Of the 57 of 60 BALs cultured for bacteria, bacterial pathogens grew from eight: these included three cases of coagulase-positive Staphylococcus aureus, and one each of Streptococcus pneumoniae, Chlamydia trachomatis, Legionella pneumophila, Haemophilus influenzae, and Pseudomonas aeruginosa. Of the three isolates of S aureus, one was regarded clinically as a pathogen in an elderly man with severe chronic obstructive pulmonary disease and AIDS; the patient was treated for this infection but died shortly thereafter; an autopsy was not performed. In another patient with AIDS and Pneumocystis, C trachomatis was regarded as a pathogen and treated while the S aureus isolated was not treated. A patient with Hodgkins disease and S aureus was treated for this infection; autopsy showed pneumonia that could have been staphylococcal. Legionella pneumophila pneumonia was confirmed at autopsy. Streptococcus pneumoniae was treated as a pathogen in an AIDS patient who had prompt response to antibiotic therapy, but therapy against Pneumocystis was not given. Pseudomonas aeruginosa isolated in a patient with invasive aspergillosis was treated but H influenzae from a patient with Pneumocystis was believed to be a nonpathogen. Colony counts were not done on bacterial pathogens isolated from BALS. None of these bacteria was isolated from blood cultures done at approximately the same time or from urine or sputum cultured in some cases. Twelve cultures were sterile, and a variety of organisms, including Streptococcus viridans, non-hemolytic streptococci, coagu-lase-negative staphylococci, diphtheroids, and Neisseria sp, grew from the remainder. All of these were clinically nonpathogenic.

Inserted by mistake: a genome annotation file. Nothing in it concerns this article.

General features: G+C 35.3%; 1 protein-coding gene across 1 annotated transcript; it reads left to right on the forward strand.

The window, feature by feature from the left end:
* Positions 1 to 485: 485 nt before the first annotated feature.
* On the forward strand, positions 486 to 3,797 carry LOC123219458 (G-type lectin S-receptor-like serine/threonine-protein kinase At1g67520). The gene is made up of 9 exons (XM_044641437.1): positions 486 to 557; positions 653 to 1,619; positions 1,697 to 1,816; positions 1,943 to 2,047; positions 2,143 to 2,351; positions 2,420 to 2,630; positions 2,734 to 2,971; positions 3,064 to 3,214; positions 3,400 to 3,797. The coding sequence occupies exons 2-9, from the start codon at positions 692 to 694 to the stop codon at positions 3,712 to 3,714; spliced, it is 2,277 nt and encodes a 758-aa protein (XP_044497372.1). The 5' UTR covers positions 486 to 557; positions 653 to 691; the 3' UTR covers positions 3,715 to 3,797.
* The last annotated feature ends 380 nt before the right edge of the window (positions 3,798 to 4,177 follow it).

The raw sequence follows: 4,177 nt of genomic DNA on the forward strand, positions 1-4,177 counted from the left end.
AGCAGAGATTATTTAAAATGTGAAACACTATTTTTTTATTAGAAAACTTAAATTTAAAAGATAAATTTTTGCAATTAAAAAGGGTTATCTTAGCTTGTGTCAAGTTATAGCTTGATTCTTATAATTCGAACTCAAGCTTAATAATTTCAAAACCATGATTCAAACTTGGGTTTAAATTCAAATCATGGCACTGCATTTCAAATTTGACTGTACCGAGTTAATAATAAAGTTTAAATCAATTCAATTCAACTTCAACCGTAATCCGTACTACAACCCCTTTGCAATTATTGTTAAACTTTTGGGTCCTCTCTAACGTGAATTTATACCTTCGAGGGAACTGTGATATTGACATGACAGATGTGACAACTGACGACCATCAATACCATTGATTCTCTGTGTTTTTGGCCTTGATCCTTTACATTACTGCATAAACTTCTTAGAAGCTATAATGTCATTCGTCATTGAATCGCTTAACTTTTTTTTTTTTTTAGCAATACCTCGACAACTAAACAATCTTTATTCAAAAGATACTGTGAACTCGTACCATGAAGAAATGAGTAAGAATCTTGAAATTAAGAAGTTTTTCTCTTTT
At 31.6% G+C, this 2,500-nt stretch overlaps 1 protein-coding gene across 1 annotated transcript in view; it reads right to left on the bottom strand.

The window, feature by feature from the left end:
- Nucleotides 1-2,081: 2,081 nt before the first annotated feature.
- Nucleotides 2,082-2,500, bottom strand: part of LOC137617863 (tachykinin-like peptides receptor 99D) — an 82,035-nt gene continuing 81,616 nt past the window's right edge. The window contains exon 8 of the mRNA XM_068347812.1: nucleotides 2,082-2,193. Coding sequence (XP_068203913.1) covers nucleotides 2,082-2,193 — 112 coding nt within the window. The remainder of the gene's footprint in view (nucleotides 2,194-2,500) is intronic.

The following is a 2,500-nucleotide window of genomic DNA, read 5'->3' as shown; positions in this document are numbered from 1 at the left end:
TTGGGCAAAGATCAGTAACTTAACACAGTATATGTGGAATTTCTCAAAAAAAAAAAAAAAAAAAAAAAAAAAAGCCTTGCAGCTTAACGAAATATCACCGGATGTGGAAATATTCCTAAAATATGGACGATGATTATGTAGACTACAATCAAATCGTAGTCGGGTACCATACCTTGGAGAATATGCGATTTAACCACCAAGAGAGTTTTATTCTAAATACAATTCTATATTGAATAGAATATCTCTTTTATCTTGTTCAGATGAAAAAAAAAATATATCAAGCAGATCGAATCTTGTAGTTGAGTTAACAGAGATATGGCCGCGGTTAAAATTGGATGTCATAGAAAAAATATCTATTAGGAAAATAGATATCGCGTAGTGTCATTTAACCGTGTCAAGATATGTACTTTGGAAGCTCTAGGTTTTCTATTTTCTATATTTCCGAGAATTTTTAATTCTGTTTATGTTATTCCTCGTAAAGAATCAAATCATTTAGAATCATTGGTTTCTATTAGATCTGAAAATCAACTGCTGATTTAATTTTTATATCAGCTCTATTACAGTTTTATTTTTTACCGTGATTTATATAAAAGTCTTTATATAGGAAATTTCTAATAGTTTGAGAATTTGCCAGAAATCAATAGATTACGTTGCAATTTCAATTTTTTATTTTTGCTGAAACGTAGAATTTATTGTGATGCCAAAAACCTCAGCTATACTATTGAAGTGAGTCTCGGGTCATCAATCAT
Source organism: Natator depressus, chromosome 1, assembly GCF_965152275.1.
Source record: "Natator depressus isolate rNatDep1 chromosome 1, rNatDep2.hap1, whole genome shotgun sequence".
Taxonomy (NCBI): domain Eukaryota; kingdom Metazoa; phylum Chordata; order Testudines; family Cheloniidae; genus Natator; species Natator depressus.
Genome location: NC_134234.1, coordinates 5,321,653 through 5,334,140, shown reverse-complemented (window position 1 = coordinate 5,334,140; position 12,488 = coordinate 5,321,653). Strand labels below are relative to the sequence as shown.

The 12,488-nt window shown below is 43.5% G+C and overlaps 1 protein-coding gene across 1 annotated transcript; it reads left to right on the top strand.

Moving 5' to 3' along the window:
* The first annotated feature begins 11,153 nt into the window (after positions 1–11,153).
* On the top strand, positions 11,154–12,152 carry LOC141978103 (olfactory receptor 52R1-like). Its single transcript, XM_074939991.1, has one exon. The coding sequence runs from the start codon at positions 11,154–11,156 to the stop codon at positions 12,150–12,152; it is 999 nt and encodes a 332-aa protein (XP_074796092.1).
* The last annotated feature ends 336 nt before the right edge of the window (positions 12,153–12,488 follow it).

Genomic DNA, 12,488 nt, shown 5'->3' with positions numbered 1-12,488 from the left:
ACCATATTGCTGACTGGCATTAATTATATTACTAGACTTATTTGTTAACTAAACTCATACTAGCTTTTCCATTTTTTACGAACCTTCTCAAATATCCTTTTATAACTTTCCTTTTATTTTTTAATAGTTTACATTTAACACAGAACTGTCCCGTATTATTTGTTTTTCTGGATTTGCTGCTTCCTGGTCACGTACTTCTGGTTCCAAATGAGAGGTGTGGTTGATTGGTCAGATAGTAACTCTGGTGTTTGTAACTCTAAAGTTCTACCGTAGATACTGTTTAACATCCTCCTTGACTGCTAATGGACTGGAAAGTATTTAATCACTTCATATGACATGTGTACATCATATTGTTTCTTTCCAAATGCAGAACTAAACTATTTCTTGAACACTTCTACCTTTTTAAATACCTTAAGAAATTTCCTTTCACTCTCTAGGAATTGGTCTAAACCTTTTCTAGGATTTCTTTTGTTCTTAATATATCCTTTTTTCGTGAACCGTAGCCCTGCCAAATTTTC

No mycobacteria were cultured or seen by smear in any of the 59 BALs examined for these pathogens. Similarly, no Mycoplasma sp were identified in the 50 BALs examined for this organism.